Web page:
Today, at IoT Solution World Congress in Barcelona, Intel launched the Intel® Secure Device Onboard (Intel® SDO) service. Intel® SDO vastly accelerates trusted onboarding of IoT devices—from minutes to seconds—with a zero-touch, automated process. That process begins when the device is first powered on, and it ends when the customer’s Internet of Things (IoT) platform takes control. In this post, I will focus on the revolutionary security technology that Intel delivers to make the entire onboarding process for devices hardware-protected, private, and scalable.
Shipping default credentials, error-prone human authentication of headless devices, and potentially vulnerable software updates represent fundamental risks to IoT that grow the surface area available for attacks like the Mirai Botnet. That is why the IoT industry needs to automate security and leverage the protections that hardware can deliver. Given the sheer volume of IoT devices (Gartner predicts there will be 20 billion by 2020), security automation is essential to turning the tide. The Intel® SDO service delivers automated IoT security that protects each device during its entire security lifecycle: from protected boot and authentication at power on, to secure registration with the IoT platform, to an instant update of the device’s image.
At its heart, Intel® SDO leverages Intel® Enhanced Privacy ID (Intel® EPID), released in 2008, as a means to cryptographically authenticate Intel® platforms remotely—without putting Intel in the direct authentication path.
Intel ratified this approach as an open standard with the Trusted Computing Group/International Standards Organization (TCG/ISO), and we have shipped 2.7 billion Intel® EPID keys inside Intel® processors’ trusted execution environments. The unique, privacy-preserving model enables a critical use case: to provide private, anonymous onboarding of devices, and to help to establish a secure, encrypted communication channel between the device and its control platform.
Intel has worked closely with more than 30 ecosystem partners to begin enabling their solutions for the Intel® SDO zero-touch/zero-worry onboarding model.
Using our toolkits (available at no cost) and our cross-platform onboarding service, ecosystem partners can enable any device to onboard to any IoT platform in a single session, as opposed to a one-off configuration for each platform method.
Customers want maximum flexibility, and they will gravitate to open models, such as Intel® SDO and Intel® EPID, that span ecosystems and platforms. In fact, Intel has worked with ARM microcontroller (MCU) providers like Microchip, Infineon, and Cypress to ensure IOT devices have an Intel® EPID credential to seed this zero-touch capability.
According to John Weil, Vice President of the MCU Business Unit at Cypress, “The PSoC 6 MCU architecture is purpose-built for the Internet of Things, with security, ultra-low power, performance, and flexibility as its key pillars. An onboarding solution that combines the strengths of PSoC 6 and Intel’s EPID technology and Intel® SDO services will enable customers to deploy their IoT systems safely and quickly.”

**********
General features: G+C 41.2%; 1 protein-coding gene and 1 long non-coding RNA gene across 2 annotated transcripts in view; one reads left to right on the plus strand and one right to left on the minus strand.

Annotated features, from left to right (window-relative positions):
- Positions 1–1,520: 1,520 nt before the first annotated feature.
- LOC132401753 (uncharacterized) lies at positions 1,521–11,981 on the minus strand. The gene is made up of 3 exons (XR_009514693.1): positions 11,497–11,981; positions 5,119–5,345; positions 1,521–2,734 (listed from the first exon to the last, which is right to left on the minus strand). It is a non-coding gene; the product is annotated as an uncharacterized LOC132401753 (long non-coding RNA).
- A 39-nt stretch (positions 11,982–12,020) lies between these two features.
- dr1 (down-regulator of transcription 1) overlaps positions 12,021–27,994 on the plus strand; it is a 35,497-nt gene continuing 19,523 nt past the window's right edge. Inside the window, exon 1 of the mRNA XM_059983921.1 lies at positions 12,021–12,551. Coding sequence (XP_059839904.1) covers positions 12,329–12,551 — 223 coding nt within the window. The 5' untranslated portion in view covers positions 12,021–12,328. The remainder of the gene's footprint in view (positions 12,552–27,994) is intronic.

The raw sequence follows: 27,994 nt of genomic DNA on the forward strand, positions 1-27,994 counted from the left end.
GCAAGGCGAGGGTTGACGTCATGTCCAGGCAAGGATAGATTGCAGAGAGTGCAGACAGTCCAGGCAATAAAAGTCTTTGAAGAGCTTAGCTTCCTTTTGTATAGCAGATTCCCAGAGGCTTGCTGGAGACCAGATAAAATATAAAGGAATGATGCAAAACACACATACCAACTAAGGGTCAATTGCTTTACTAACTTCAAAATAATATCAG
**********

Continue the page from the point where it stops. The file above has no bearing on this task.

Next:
On the IoT platform side, providers gain a broader array of devices that can be onboarded in mass quantities by non-security technicians who just need to power on the device.
“We’re happy to see the work Intel is doing with the Intel® Secure Device Onboard service and EPID, which helps improve security in the industry,” said Sam George, Partner Director, Azure Internet of Things. “We recently announced the Azure IoT Hub Device Provisioning Services for secure and fast cloud-scale device provisioning and are partnering with Intel to enable the Azure IoT Hub Device Provisioning Services and the Intel Secure Device Onboard Service to work together seamlessly for SDO-enabled devices.”
IoT device distribution and supply chains also benefit from the seeding of Intel® EPID in the device. Today, as devices change ownership, the bill of lading and other paper-based tracking methods are slow and disconnected from the device activation process. Intel® SDO delivers a set of digital signing tools for the distribution chain that work with Intel® EPID to prove device ownership to the IOT platform dynamically, in real time. This process will facilitate the integration to a number of services, including device provenance into blockchains.
Consider what happens when onboarding devices involved with time sensitive transactions or price sensitive commodities. For example, oil could be transacted and metered in a connected supply chain where all parties have a vested interest to record volume, place, and price data. Intel® SDO enabled meters and devices could onboard to an industry-neutral exchange ledger to record the transaction and relay onboarded device data to customer-operated platforms.
This is one reason why we plan to evolve Intel® SDO onboarding capabilities to leverage our recent investments in blockchain technology. With that alternative trust model, an SDO-enabled device could query the blockchain to find the device owner, and ownership could be programmatically reassigned to an authorized use.
The possibilities are exciting. Intel® SDO has arrived at an opportune moment for the IoT industry, which has been awash with headlines of hacks and threatened government regulations. With Intel® SDO, deploying billions of devices securely just got simpler.